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The Masculine Sea and the Impossibility of Awakening in Chopin’s The Awakening

Author(s): Abbasi P.

Journal: K@ta : a Biannual Publication on the Study of Language and Literature
ISSN 1411-2639

Volume: 14;
Issue: 1;
Start page: 37;
Date: 2012;
Original page

Keywords: Kristeva | sea | patriarchy | identity | cultural formation.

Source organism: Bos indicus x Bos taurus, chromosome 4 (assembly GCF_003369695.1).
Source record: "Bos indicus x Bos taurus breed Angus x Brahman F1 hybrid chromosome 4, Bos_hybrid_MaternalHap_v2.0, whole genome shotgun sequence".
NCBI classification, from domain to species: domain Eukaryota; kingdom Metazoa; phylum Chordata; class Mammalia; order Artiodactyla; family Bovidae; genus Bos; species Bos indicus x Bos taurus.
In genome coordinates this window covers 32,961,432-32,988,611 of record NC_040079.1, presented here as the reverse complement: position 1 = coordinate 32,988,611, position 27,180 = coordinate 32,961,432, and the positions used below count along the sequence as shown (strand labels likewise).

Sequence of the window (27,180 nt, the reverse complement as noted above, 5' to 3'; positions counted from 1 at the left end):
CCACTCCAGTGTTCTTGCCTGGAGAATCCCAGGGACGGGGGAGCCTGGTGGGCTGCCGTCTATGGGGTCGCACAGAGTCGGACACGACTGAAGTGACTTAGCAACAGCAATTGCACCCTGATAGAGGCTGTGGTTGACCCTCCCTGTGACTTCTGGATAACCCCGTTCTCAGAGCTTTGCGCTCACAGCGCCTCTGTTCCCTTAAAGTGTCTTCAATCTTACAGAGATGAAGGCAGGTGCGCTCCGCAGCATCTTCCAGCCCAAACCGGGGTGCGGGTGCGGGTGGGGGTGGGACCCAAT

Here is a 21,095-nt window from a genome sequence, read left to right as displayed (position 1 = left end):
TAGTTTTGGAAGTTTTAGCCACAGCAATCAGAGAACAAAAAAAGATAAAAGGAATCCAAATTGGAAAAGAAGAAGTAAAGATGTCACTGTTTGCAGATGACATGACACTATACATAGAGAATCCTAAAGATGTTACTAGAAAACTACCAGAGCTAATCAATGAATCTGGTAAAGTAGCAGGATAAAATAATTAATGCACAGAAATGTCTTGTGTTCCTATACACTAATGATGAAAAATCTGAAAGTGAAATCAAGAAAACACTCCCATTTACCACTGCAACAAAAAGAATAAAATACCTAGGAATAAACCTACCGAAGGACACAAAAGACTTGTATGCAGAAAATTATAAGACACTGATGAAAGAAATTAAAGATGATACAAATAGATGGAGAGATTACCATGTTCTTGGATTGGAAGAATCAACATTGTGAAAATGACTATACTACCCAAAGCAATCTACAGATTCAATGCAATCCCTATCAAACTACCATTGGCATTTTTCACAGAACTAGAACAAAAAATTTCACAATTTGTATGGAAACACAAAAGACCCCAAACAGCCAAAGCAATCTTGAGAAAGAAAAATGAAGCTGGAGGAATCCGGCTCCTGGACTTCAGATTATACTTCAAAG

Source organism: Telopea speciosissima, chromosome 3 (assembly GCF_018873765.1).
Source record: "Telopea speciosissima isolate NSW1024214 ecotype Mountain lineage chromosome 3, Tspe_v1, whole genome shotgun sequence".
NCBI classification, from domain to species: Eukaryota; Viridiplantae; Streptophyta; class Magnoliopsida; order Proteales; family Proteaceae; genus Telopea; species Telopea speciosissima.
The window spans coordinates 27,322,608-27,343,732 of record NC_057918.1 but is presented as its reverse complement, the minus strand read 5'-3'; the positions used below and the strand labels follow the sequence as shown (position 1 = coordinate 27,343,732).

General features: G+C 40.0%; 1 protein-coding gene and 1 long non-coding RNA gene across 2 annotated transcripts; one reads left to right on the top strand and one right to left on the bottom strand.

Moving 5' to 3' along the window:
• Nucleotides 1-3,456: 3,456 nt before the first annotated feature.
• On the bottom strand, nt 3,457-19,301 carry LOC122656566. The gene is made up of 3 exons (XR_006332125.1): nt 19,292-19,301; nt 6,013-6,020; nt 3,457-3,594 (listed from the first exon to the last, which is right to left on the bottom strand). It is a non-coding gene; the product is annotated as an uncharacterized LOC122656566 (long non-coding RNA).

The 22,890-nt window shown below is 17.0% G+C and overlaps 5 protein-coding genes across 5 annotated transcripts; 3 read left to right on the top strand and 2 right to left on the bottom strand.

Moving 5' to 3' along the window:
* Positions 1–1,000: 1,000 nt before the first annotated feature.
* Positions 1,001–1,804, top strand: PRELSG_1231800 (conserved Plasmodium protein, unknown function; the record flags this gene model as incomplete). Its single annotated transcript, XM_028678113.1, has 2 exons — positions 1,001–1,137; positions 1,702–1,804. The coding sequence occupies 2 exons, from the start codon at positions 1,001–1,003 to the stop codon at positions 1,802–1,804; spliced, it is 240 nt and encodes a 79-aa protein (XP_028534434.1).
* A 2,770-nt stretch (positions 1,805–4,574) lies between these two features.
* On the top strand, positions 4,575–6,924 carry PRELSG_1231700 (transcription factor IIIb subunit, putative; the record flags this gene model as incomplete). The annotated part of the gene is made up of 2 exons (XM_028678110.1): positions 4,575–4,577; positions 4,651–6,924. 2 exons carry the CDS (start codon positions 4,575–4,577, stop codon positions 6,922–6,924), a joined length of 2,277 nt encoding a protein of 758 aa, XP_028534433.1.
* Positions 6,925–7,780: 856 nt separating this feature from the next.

Kate Chopin has a firm place in American women’s writing. A persistent theme in her works is said to be women’s emotional liberation. The Awakening (1899) as a feminist novel is no exception. In the novel, Edna’s inner voice and desire for escape from a male-dominated society awaken in her. Edna’s suicide has been interpreted as her victory over the society however, this study argues that the idea of female defeat has been ignored to a great extent the main reason for which is the ignorance or a misreading of sea imagery. The sea of the novel that dissolves Edna is a signifier of male society and language signifying Edna’s failure to find a place within the male dialogue of the society. Extra-marital relationships with Alcee or Robert are not promising, for the climax of such relationships is no more than the old requirement of becoming the good wife and mother that the society prescribes to women. By her ultimate suicidal choice, Edna determines to find a voice and be seen but is totally perished instead to prove that women cannot speak. This study intends to argue and conclude that Chopin had this Kristevaesque belief that the male socio-cultural formation does not let women experience freedom. A new interpretation of the sea as a patriarchal element is offered which makes Edna’s drowning a total defeat rather than victory as suggested by many critics.
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